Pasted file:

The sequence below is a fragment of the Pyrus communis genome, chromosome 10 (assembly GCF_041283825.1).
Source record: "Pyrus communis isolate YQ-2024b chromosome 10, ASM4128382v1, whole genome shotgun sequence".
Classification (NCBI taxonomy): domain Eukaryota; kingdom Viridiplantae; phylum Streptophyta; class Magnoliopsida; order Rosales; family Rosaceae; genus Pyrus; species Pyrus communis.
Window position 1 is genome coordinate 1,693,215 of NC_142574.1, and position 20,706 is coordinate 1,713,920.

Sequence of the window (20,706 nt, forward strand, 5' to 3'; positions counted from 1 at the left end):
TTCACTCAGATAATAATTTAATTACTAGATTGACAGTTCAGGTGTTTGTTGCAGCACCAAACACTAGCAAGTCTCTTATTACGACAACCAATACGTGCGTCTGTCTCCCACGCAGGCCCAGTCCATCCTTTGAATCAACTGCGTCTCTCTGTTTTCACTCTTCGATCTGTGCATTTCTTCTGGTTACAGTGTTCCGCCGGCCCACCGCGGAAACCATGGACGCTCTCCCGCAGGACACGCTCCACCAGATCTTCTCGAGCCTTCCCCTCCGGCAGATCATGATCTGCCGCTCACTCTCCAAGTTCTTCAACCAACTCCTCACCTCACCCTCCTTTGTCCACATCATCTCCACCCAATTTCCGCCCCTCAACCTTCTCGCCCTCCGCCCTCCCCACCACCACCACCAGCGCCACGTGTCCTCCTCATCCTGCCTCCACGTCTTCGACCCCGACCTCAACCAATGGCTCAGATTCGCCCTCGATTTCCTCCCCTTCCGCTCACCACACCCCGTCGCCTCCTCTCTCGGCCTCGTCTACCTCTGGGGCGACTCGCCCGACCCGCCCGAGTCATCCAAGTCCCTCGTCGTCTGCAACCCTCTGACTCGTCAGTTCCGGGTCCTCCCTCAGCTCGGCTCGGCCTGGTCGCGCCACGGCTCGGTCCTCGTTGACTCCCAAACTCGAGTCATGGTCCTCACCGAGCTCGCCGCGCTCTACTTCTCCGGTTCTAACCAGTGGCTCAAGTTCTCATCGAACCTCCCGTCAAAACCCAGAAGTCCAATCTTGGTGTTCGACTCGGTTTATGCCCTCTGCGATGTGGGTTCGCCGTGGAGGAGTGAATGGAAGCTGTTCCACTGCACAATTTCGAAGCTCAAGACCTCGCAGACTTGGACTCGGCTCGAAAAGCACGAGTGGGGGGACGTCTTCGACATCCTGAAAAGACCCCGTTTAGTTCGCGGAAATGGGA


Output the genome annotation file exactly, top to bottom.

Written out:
The sequence below is a fragment of the Pyrus communis genome, chromosome 10 (assembly GCF_041283825.1).
Source record: "Pyrus communis isolate YQ-2024b chromosome 10, ASM4128382v1, whole genome shotgun sequence".
Classification (NCBI taxonomy): domain Eukaryota; kingdom Viridiplantae; phylum Streptophyta; class Magnoliopsida; order Rosales; family Rosaceae; genus Pyrus; species Pyrus communis.
Window position 1 is genome coordinate 1,693,215 of NC_142574.1, and position 20,706 is coordinate 1,713,920.

Sequence of the window (20,706 nt, forward strand, 5' to 3'; positions counted from 1 at the left end):
TTCACTCAGATAATAATTTAATTACTAGATTGACAGTTCAGGTGTTTGTTGCAGCACCAAACACTAGCAAGTCTCTTATTACGACAACCAATACGTGCGTCTGTCTCCCACGCAGGCCCAGTCCATCCTTTGAATCAACTGCGTCTCTCTGTTTTCACTCTTCGATCTGTGCATTTCTTCTGGTTACAGTGTTCCGCCGGCCCACCGCGGAAACCATGGACGCTCTCCCGCAGGACACGCTCCACCAGATCTTCTCGAGCCTTCCCCTCCGGCAGATCATGATCTGCCGCTCACTCTCCAAGTTCTTCAACCAACTCCTCACCTCACCCTCCTTTGTCCACATCATCTCCACCCAATTTCCGCCCCTCAACCTTCTCGCCCTCCGCCCTCCCCACCACCACCACCAGCGCCACGTGTCCTCCTCATCCTGCCTCCACGTCTTCGACCCCGACCTCAACCAATGGCTCAGATTCGCCCTCGATTTCCTCCCCTTCCGCTCACCACACCCCGTCGCCTCCTCTCTCGGCCTCGTCTACCTCTGGGGCGACTCGCCCGACCCGCCCGAGTCATCCAAGTCCCTCGTCGTCTGCAACCCTCTGACTCGTCAGTTCCGGGTCCTCCCTCAGCTCGGCTCGGCCTGGTCGCGCCACGGCTCGGTCCTCGTTGACTCCCAAACTCGAGTCATGGTCCTCACCGAGCTCGCCGCGCTCTACTTCTCCGGTTCTAACCAGTGGCTCAAGTTCTCATCGAACCTCCCGTCAAAACCCAGAAGTCCAATCTTGGTGTTCGACTCGGTTTATGCCCTCTGCGATGTGGGTTCGCCGTGGAGGAGTGAATGGAAGCTGTTCCACTGCACAATTTCGAAGCTCAAGACCTCGCAGACTTGGACTCGGCTCGAAAAGCACGAGTGGGGGGACGTCTTCGACATCCTGAAAAGACCCCGTTTAGTTCGCGGAAATGGGA